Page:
Last year, Brown vetoed a similar proposal, citing the potential for unintended consequences.
The new law authorizes a court to recognize more than two parents if endorsing fewer would be "detrimental" to the child. The bill that Brown vetoed last year would have provided judges the authority to identify multiple parents if doing so was "required in the best interest of the child."
State Sen. Mark Leno of San Francisco, noted that his measure applies only to families with more than two people who meet the state's definition of a parent. It does not apply to stepparents, grandparents, girlfriends or caretakers. In an interview, Leno said he expected the law to be used sparingly, such as when a child could be at risk of unnecessarily entering the foster care system.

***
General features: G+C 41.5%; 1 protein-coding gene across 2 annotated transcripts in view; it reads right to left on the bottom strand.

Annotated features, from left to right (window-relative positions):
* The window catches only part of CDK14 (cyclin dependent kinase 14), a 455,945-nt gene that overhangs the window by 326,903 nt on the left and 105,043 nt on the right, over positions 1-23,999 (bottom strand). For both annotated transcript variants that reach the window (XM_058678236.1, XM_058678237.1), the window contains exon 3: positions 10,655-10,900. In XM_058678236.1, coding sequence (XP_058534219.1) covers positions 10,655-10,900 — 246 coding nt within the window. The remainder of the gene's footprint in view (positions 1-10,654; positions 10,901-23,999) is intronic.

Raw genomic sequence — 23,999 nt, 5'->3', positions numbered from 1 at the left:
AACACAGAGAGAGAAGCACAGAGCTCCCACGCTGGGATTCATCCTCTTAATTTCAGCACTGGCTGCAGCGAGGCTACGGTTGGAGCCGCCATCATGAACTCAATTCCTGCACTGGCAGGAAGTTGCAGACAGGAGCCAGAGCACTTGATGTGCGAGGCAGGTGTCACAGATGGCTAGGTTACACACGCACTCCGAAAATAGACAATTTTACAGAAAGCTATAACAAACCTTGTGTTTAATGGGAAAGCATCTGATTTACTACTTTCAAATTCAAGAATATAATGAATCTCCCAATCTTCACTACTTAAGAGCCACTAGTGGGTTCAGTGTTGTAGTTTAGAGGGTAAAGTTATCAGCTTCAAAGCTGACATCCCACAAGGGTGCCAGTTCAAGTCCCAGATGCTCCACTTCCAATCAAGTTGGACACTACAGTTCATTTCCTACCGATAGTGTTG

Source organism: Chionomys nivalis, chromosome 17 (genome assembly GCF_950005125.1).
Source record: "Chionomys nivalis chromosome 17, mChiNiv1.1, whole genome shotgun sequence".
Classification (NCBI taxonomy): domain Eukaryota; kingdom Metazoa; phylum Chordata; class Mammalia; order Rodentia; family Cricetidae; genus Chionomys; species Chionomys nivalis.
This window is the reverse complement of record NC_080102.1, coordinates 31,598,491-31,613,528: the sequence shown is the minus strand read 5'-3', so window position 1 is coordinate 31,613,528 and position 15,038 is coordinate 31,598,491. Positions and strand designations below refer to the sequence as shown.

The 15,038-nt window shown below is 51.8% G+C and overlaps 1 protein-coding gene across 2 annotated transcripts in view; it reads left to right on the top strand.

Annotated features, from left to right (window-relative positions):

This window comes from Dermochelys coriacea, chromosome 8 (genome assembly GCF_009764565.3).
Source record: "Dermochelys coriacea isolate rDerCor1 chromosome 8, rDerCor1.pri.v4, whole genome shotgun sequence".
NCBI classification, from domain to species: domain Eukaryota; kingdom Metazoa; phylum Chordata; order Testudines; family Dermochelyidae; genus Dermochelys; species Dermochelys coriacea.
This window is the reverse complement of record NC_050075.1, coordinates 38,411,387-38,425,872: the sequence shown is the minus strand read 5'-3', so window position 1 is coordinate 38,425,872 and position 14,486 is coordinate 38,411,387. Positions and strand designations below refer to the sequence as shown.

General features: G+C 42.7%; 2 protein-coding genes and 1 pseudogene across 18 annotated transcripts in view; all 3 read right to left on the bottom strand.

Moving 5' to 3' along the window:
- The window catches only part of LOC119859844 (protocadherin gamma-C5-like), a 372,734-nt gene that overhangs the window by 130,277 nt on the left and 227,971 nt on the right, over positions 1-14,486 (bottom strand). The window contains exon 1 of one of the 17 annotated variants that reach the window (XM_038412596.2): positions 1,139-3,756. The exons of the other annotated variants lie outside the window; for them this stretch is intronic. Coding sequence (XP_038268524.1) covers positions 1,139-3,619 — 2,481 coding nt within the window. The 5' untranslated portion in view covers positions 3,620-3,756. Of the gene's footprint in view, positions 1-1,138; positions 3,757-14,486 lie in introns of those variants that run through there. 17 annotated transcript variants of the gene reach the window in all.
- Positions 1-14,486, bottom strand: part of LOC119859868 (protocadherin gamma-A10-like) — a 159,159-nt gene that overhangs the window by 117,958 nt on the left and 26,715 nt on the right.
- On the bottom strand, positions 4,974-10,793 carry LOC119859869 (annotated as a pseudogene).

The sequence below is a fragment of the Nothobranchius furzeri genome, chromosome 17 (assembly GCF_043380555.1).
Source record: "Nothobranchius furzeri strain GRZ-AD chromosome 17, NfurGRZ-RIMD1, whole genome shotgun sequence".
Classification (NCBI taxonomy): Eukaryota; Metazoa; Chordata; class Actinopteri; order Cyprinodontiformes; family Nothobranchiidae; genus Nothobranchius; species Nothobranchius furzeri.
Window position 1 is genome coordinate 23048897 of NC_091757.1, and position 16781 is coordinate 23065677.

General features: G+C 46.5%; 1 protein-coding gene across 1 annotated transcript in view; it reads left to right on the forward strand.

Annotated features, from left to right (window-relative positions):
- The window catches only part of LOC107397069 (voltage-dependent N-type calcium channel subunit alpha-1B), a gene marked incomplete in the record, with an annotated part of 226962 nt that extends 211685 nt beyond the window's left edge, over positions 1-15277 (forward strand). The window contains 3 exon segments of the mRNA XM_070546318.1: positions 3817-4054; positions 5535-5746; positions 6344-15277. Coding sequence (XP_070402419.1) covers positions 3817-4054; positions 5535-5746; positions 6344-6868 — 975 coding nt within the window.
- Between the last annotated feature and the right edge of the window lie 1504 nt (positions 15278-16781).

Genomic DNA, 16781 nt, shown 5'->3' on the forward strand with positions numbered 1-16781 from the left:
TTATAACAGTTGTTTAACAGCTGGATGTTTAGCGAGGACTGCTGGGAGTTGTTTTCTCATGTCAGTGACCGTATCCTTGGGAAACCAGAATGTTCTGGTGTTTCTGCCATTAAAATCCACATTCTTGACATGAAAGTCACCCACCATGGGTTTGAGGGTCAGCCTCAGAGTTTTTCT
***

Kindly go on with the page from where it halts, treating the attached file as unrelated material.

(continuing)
"The bill in its essence merely allows for greater judicial discretion," Leno said. "It's really about the child and in the best interest of the child."
Last year's version of the bill attracted attention after some critics argued it would make it possible for children to have six or even eight parents. Supporters countered that the proposal was intended when a child is at risk of having too few parents.
Leno's measure grew out of an appellate court case involving a biological mother, her same-sex partner and a man who had an affair with the mother while she was temporarily separated from her female lover. In the 2011 case, the California Court of Appeal held that courts could not recognize more than two parents even if doing so would protect the child from harm.
Four other states and the District of Columbia have also recognized more than two parents.
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